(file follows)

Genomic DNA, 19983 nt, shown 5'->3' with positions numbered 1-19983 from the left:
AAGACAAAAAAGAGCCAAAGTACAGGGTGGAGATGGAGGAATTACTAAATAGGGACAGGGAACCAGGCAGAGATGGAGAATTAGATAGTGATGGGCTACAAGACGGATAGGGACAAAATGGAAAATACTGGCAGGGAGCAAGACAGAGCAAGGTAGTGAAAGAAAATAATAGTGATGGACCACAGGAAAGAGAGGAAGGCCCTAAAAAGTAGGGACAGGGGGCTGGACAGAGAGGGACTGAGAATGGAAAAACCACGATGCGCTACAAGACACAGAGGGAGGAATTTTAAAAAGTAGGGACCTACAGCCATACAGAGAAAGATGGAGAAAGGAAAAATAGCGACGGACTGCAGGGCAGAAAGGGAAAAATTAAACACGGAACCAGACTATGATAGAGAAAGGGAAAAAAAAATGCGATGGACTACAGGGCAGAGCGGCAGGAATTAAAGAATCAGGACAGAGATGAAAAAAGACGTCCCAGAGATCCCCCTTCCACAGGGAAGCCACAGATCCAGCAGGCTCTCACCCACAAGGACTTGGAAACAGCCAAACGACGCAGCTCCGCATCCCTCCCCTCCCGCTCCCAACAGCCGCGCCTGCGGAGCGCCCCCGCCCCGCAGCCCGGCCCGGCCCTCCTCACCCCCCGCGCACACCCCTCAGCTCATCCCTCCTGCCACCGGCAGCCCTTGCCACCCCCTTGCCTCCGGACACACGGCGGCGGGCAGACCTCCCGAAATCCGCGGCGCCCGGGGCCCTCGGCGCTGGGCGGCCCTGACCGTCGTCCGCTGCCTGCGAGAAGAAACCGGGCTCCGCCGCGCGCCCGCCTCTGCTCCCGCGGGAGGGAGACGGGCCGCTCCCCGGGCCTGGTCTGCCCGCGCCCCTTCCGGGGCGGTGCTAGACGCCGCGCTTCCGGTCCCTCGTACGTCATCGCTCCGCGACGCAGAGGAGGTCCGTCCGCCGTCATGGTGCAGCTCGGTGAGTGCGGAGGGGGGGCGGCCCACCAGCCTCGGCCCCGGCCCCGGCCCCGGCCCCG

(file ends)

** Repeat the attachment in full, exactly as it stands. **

Genomic DNA, 19983 nt, shown 5'->3' with positions numbered 1-19983 from the left:
AAGACAAAAAAGAGCCAAAGTACAGGGTGGAGATGGAGGAATTACTAAATAGGGACAGGGAACCAGGCAGAGATGGAGAATTAGATAGTGATGGGCTACAAGACGGATAGGGACAAAATGGAAAATACTGGCAGGGAGCAAGACAGAGCAAGGTAGTGAAAGAAAATAATAGTGATGGACCACAGGAAAGAGAGGAAGGCCCTAAAAAGTAGGGACAGGGGGCTGGACAGAGAGGGACTGAGAATGGAAAAACCACGATGCGCTACAAGACACAGAGGGAGGAATTTTAAAAAGTAGGGACCTACAGCCATACAGAGAAAGATGGAGAAAGGAAAAATAGCGACGGACTGCAGGGCAGAAAGGGAAAAATTAAACACGGAACCAGACTATGATAGAGAAAGGGAAAAAAAAATGCGATGGACTACAGGGCAGAGCGGCAGGAATTAAAGAATCAGGACAGAGATGAAAAAAGACGTCCCAGAGATCCCCCTTCCACAGGGAAGCCACAGATCCAGCAGGCTCTCACCCACAAGGACTTGGAAACAGCCAAACGACGCAGCTCCGCATCCCTCCCCTCCCGCTCCCAACAGCCGCGCCTGCGGAGCGCCCCCGCCCCGCAGCCCGGCCCGGCCCTCCTCACCCCCCGCGCACACCCCTCAGCTCATCCCTCCTGCCACCGGCAGCCCTTGCCACCCCCTTGCCTCCGGACACACGGCGGCGGGCAGACCTCCCGAAATCCGCGGCGCCCGGGGCCCTCGGCGCTGGGCGGCCCTGACCGTCGTCCGCTGCCTGCGAGAAGAAACCGGGCTCCGCCGCGCGCCCGCCTCTGCTCCCGCGGGAGGGAGACGGGCCGCTCCCCGGGCCTGGTCTGCCCGCGCCCCTTCCGGGGCGGTGCTAGACGCCGCGCTTCCGGTCCCTCGTACGTCATCGCTCCGCGACGCAGAGGAGGTCCGTCCGCCGTCATGGTGCAGCTCGGTGAGTGCGGAGGGGGGGCGGCCCACCAGCCTCGGCCCCGGCCCCGGCCCCGGCCCCG